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Related to business cards, whatever happened to the flyer you were working on? Did you ever complete the project or is she still using the flyers she made? I mentioned this in that thread, professionalism in advertising, especially in something as personal as foot care is very important. Given a choice with an obviously homemade flyer vs one that looks professionally done, I'd go with the professional looking one even if the cost was higher.
She's still using the text-on-pink ones she made. I think she thought I was trying to help too much.

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Old 02-08-2020, 04:03 PM
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I've been going back and forth from my home in the mountains to Denver for a few months to take care of my mother. Three days a week I'm in Denver now. Let's just say I'm a tad overbooked.

One of my favorite restaurants is luckily in-between her home (where I have set up camp), and where she is at a skilled nursing center. This restaurant gives me a moment of peace. Great food, and relaxing atmosphere.

And they have installed a fucking video screen advertising over the fucking mens urinals in the bathrooms.

I am the most relaxed guy you may ever meet, but for a moment, it almost wasn't on the wall anymore. Got close to my limit it did. I'm here to piss, not to buy your bullshit.

Put this crap on a restaurant table and I'll be gone before I order. ~ Johnny, maybe it will work, or maybe it won't. But I wouldn't be around long enough to even see the add.

That is my opinion of this type of advertising.
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Old 02-08-2020, 06:22 PM
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In addition a 2"x4" ad is really tiny, barely larger than a business card. Would you notice a business card if it was left on the table?
[...]
I just got a Val-Pak envelope and don't usually open them, but thought I'd check to see if there are any good coupons. One for car detailing caught my eye and I would have at least considered it if I didn't already make plans to take my car in for a check-up and detailing at my dealership.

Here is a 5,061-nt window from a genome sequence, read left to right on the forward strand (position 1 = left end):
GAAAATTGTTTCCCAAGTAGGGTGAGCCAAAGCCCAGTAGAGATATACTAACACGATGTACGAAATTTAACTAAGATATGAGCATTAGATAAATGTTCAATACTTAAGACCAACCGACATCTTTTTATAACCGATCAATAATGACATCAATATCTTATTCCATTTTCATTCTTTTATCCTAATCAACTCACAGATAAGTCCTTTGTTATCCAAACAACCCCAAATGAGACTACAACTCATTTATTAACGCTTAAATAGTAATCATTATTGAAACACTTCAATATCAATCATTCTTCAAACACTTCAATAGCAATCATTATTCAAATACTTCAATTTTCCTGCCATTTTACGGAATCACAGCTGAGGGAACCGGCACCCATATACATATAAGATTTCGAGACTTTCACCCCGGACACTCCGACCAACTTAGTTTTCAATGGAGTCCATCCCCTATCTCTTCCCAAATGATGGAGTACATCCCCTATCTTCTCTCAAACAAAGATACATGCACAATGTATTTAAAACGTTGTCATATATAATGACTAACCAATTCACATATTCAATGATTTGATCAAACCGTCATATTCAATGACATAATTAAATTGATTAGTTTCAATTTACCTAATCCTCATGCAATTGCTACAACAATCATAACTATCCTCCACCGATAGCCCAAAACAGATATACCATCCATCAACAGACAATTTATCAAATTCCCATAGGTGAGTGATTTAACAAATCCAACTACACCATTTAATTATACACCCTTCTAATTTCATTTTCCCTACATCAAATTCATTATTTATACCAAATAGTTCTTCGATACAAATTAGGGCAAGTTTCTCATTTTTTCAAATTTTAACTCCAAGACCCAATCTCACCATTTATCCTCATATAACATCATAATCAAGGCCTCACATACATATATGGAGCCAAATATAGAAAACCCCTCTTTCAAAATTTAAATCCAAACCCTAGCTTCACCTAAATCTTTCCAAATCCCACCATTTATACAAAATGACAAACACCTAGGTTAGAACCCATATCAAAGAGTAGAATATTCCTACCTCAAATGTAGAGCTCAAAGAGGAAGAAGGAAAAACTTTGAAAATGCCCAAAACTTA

I regularly throw away eight months worth of Valu-Pak envelopes unopened but almost always at least casually look at the ads on the table while waiting for my breakfast skillet or burger.
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Old 02-08-2020, 10:33 PM
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I don't know the actual cost, but I think it's over $1,000 for the second-smallest option she wants. That's with the 20% discount if she makes two payments, as opposed to 12 monthly payments.
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Ad guy here. Go for it, but only if it's cheap.
He gave the price; do you think that's cheap or expensive? I have no clue what a good price for an ad is.
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Old 02-09-2020, 08:20 AM
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imho … i'd either trash the table-tents or complain to mgmnt and refuse to be served. what next … people gonna' place ads on their front doors to their own residence? go figure.
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Old 02-09-2020, 08:39 AM
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Four, treated every other month.
I'd pass, that's too expensive.

Years ago a friend decided to advertise in a Welcome Wagon promotion given to people in the area who bought homes. If you bought a home, someone from the Chamber of Commerce would stop by and present you with a fruitbasket and a bunch of coupons from local participating businesses. Free car wash, free roof inspection, free restaurant meal, etc. He paid a fortune and in exchange there was a very valuable coupon for his business. He would lose money from anyone presenting the coupon, but he'd likely have a new customer for life. The coupon was on the order of "$50 off this $60 item".